From The Ergoweb® Learning Center

Effect of Chair Designs on Sitting Tissue Pressure and Perfusion

Researchers Mohsen Makhsous, Fang Lin, David Hanawalt, Shannon Lynn Kruger, and Angie LaMantia conducted a study that compared five different office chair designs. Specifically, they looked at pressure distributions between the body and chair, and tissue perfusion in the buttock-thigh area.

In the following review, text between quotation marks, (example: "text") is quoted directly from the Makhsous et al article, referenced below, and text that appears in italics preceded by my initials (example: PB: text) are questions or thoughts that came to my mind as I read the article.


The researchers begin their article by summarizing low back pain (LBP) statistics, referencing numerous other researcher articles:

  • roughly 100 million lost workdays each year are attributed to LBP;
  • although there can be many factors, "it is accepted that prolonged sitting … may contribute significantly to the symptoms";
  • different sitting postures produce different "stresses within the spine";
  • prolonged sitting has been associated with pathologies in the L4-L5 disc;

They postulate that chair design and its influence on sitting posture may play "an active role in causing and relieving LBP associated with sitting." This theory is intuitively appealing, and reflects the anecdotal experience of many ergonomists, but how strong is the scientific evidence to support it (PB: Recall Marras' recent review of our understanding of LBP and low back disorders; The Complex Spine: Understanding and Preventing Low Back Pain and Disorders)? Makhsous et al point to previous studies that touched on the question:

  • using a back support has been shown to significantly change buttock-thigh pressure distributions;
  • "Long periods of sitting during office work has been found to be one of the significant determinants for predicting LBP occurrence in office workers" (PB: Is this the same as saying that 'sitting for long periods is predictive of LBP in office workers?')

Makhsous et al recognize that the weight of the head, arms and trunk are carried primarily by the ischia (PB: the so called 'sitting bones') and surrounding tissues during sitting (PB: especially in the absence of arm rests and back rests/supports). They go on to suggest that:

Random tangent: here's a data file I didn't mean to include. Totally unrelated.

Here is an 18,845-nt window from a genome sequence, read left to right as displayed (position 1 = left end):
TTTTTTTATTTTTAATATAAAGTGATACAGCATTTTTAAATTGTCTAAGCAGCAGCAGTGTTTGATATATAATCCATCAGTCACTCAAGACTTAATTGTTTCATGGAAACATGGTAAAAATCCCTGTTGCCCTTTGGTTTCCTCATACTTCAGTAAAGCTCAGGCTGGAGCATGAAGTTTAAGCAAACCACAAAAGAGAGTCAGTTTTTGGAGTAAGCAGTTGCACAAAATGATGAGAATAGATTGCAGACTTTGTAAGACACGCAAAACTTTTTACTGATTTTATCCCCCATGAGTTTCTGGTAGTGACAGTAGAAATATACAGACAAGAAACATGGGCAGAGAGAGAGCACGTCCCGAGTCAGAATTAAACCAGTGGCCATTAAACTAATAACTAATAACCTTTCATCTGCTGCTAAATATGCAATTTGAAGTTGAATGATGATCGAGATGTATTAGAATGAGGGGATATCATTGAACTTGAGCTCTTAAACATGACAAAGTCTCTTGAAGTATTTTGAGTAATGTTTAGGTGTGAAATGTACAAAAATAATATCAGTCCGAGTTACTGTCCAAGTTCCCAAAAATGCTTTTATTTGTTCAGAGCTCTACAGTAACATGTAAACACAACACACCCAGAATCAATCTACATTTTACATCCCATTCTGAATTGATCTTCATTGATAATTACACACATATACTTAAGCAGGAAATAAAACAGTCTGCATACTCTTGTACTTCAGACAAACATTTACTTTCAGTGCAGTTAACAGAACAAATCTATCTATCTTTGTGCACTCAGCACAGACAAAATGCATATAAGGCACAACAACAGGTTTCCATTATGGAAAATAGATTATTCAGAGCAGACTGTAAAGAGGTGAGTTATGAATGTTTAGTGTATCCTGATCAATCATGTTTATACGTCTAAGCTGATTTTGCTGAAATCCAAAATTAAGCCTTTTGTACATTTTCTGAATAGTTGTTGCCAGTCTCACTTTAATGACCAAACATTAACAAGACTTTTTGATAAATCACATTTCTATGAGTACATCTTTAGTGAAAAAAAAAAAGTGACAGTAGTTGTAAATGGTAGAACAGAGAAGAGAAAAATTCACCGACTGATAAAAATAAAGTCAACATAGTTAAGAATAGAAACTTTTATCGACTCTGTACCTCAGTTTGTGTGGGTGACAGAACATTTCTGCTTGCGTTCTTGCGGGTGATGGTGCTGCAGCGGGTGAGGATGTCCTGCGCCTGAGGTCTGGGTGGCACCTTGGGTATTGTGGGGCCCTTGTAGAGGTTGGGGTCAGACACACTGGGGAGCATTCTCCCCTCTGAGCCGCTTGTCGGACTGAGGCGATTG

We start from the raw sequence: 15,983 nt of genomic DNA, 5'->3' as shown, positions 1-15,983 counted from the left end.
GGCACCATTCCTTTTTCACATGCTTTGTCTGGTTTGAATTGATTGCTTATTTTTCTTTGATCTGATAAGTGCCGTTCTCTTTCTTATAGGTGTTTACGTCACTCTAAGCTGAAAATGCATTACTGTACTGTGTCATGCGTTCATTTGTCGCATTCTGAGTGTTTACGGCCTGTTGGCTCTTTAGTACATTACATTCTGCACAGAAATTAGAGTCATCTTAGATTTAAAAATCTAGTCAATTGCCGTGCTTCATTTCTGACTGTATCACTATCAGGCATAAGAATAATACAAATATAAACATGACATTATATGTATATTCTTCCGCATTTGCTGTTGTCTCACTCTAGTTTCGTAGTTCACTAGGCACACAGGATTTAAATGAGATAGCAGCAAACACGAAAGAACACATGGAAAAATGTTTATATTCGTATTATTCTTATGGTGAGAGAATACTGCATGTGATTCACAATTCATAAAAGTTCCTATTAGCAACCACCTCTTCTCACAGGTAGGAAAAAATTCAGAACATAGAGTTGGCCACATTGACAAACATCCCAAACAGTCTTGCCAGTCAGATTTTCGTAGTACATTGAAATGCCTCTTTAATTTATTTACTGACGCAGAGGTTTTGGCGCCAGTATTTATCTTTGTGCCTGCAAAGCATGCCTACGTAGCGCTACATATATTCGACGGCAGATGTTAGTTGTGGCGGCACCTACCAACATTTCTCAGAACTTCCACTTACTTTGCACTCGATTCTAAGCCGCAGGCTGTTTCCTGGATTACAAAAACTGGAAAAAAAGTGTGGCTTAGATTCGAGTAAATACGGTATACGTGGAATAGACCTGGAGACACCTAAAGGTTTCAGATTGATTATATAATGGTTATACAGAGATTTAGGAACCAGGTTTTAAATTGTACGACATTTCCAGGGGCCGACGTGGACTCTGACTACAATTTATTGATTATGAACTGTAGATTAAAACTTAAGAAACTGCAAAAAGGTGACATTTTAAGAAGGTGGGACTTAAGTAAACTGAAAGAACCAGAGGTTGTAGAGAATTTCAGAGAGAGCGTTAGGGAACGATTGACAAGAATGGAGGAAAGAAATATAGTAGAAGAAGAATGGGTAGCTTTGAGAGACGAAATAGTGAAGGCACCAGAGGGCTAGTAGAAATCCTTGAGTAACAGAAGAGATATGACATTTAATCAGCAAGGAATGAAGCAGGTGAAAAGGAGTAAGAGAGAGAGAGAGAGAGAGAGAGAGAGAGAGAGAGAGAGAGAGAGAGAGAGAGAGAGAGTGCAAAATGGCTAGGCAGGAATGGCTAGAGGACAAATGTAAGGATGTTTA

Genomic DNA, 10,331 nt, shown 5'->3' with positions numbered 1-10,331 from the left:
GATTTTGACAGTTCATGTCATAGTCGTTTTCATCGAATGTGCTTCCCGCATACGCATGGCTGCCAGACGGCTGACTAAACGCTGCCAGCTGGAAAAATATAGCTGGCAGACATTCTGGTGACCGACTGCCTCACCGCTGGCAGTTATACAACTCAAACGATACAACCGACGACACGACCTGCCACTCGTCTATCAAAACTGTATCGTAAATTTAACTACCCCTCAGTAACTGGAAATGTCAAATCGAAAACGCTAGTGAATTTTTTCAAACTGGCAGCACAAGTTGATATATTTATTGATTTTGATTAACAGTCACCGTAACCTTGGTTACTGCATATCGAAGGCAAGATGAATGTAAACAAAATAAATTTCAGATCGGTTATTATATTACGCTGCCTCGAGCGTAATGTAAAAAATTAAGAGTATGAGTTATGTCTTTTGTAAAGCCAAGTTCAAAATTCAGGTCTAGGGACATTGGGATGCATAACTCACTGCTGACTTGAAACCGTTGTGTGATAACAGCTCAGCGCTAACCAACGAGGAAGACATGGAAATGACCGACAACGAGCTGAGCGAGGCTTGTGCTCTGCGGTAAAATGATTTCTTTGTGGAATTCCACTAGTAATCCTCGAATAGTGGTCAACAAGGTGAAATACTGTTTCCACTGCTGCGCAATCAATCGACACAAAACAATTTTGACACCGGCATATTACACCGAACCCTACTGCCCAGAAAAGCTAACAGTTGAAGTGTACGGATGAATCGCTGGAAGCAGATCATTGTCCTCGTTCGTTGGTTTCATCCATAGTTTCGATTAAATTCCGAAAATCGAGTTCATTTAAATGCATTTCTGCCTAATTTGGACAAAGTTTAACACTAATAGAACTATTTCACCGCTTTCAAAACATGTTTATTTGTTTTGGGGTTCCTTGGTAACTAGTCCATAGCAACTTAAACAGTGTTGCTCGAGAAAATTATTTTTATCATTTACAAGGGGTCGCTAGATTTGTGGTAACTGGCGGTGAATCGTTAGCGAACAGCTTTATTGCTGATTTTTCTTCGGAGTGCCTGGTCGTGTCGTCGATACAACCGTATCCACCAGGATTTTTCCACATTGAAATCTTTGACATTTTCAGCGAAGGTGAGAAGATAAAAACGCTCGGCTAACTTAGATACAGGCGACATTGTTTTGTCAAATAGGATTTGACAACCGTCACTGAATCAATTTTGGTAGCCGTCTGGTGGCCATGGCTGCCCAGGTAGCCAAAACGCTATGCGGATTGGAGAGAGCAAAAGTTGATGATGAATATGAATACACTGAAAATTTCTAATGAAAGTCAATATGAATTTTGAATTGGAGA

• pressure differences on the ischium "may change the curvature of the lumbar spine";
  • not having a back rest/support "may promote lordosis in the lumbar area and increases the stress on the spinal structure"; and that
  • "Therefore, sitting interface pressure distribution between the buttocks and the seat may be used to evaluate new chair designs;" and
  • a previous study of interface pressures found that both chair design and posture did affect pressure distributions, but "chair design produced the greatest effect."

PB: This is an ongoing challenge in chair research; what quantitative biomechanical or physiological measures do we have that correlate well with comfort, let alone pain, discomfort or injury, specifically in the lower back region? 

As a physiological measure, Makhsous et al use tissue perfusion (PB: capillary level blood flow), which they state "has a significant effect on the occupant’s sitting comfort." Specifically, they measured transcutaneous partial pressures of oxygen (tcPO2) and carbon dioxide (tcPCO2) from the posterior buttock-thigh area with sensors attached directly to the skin, citing research by another researcher that "reported that transcutaneous oximetry is a useful tool in assessing tissue comfort in a study on mobile and immobile participants."


Study Participants:

  • 15 healthy Caucasian women;
  • mean age = 23.5 yrs (range = 23 to 25);
  • 58.2 kg (range = 49.9 to 67.1); or 128.3 lb. (range = 110 to 147.9);
  • mean height = 167.3 cm (range = 158.5 to 180.4); or 65.87 in. (range =  62.4 to 71); 
  • mean body mass index (BMI) = 20.8 kg/m2 (range = 19.1 to 23.4);
  • all in good physical condition with no current of previous LBP, pelvic surgery, or cardiac or vascular dysfunction.

Office Chairs:

  • Suspension A Chair: "a Pellicle suspension design with its seat and backrest made of glass-reinforced polyester material;"
  • Suspension B Chair: "an Elastometric mesh design with glass-filled nylon frame material for both seat and backrest;"
  • Foam A Chair: "a polyurethane foam chair; the seat was made of a black plastic frame, and the backrest was made of double mesh;"
  • Foam B Chair: "a urethane foam chair with a seat made of polypropylene shell and glass-reinforced nylon material and a backrest made of chlorofluorocarbon-free foam;"